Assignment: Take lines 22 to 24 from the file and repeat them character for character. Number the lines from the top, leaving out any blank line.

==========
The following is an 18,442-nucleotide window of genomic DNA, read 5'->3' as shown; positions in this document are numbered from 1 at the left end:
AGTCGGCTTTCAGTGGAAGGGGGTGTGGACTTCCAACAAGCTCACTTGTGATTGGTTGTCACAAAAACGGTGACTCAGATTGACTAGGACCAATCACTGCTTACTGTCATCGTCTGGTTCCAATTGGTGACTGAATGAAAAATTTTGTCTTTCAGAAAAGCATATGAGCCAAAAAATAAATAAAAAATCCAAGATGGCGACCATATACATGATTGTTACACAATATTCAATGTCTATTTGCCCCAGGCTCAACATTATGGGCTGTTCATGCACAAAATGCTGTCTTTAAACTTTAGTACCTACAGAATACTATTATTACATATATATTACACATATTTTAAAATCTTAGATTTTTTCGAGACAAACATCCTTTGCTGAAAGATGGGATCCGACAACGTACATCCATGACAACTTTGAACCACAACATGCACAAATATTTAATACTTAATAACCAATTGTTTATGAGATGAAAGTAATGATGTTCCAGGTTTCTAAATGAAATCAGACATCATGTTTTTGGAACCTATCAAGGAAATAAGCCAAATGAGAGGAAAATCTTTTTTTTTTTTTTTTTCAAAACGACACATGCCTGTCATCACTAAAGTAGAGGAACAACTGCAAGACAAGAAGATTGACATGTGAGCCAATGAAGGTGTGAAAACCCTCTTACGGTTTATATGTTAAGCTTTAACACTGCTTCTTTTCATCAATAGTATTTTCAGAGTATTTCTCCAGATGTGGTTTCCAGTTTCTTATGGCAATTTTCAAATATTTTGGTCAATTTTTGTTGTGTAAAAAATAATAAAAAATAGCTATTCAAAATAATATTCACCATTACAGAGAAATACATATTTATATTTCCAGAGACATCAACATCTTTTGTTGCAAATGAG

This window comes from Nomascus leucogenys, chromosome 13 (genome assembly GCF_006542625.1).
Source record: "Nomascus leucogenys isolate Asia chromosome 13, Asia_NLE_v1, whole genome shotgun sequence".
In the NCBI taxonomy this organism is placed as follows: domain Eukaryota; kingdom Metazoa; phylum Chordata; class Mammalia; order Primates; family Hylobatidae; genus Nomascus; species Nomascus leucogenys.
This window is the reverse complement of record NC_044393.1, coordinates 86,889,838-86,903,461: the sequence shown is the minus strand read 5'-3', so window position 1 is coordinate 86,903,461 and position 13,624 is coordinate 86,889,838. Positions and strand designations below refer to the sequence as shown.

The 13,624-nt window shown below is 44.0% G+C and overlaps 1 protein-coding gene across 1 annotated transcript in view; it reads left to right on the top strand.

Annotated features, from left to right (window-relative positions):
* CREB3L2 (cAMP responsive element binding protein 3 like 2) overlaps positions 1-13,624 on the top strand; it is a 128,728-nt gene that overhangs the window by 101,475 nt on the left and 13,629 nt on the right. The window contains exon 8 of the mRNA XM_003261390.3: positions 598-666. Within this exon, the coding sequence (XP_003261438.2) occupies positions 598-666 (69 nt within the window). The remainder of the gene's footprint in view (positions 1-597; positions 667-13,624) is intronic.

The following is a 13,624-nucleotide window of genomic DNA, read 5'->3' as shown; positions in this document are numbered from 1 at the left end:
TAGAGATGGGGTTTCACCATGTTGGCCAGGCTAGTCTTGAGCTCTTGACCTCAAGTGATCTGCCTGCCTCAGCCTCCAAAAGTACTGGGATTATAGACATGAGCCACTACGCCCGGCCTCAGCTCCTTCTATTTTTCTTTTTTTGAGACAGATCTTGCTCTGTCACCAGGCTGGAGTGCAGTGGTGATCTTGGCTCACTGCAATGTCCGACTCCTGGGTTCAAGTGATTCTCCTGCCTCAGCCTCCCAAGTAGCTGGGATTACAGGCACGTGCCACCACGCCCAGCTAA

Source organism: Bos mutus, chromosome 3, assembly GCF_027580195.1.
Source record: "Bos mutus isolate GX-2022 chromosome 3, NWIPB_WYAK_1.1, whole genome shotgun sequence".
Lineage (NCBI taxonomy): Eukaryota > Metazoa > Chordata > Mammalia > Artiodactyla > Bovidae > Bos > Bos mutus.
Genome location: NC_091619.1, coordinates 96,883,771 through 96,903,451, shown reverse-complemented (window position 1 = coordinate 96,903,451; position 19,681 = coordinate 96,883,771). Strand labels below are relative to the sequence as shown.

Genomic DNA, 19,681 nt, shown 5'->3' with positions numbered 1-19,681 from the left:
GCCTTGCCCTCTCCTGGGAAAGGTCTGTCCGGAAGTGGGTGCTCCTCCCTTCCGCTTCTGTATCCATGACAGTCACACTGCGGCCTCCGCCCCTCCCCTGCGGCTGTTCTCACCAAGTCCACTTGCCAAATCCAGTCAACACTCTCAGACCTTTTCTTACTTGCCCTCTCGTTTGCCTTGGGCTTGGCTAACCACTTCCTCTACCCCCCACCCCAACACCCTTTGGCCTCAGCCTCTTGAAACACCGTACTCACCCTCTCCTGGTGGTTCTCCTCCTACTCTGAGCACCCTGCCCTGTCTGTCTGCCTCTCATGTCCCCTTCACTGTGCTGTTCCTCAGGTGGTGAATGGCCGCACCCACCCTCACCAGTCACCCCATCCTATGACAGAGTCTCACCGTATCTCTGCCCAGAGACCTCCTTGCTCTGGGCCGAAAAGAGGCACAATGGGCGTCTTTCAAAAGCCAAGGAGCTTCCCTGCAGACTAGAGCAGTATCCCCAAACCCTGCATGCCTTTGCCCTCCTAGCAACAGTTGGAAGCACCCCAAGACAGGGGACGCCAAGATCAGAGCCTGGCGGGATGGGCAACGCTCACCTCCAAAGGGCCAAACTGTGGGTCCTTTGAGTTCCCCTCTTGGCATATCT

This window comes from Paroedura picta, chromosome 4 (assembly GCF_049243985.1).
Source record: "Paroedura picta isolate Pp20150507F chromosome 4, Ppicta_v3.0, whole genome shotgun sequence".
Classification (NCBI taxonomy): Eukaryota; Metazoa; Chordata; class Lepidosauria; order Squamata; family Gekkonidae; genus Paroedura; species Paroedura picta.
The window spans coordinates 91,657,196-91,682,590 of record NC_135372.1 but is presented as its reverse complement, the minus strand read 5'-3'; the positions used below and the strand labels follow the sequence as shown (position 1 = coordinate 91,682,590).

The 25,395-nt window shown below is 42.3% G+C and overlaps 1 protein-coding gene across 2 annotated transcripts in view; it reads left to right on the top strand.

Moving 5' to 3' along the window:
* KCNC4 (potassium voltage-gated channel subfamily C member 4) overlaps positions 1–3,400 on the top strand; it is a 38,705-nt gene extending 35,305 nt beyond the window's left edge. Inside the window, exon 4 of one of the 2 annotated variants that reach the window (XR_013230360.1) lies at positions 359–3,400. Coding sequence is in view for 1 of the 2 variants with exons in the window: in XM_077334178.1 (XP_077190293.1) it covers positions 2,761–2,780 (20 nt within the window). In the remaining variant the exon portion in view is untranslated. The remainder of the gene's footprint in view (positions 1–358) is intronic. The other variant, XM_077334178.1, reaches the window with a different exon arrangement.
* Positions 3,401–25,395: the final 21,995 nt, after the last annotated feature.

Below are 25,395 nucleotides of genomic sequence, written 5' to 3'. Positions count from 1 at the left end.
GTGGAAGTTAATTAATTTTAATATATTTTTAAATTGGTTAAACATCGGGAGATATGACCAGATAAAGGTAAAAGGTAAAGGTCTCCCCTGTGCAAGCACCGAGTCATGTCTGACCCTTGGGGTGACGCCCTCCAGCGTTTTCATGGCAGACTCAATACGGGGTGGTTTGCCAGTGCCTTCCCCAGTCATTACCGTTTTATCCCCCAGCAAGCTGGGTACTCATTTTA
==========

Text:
The 25,395-nt window shown below is 42.3% G+C and overlaps 1 protein-coding gene across 2 annotated transcripts in view; it reads left to right on the top strand.

Moving 5' to 3' along the window:
* KCNC4 (potassium voltage-gated channel subfamily C member 4) overlaps positions 1–3,400 on the top strand; it is a 38,705-nt gene extending 35,305 nt beyond the window's left edge. Inside the window, exon 4 of one of the 2 annotated variants that reach the window (XR_013230360.1) lies at positions 359–3,400. Coding sequence is in view for 1 of the 2 variants with exons in the window: in XM_077334178.1 (XP_077190293.1) it covers positions 2,761–2,780 (20 nt within the window). In the remaining variant the exon portion in view is untranslated. The remainder of the gene's footprint in view (positions 1–358) is intronic. The other variant, XM_077334178.1, reaches the window with a different exon arrangement.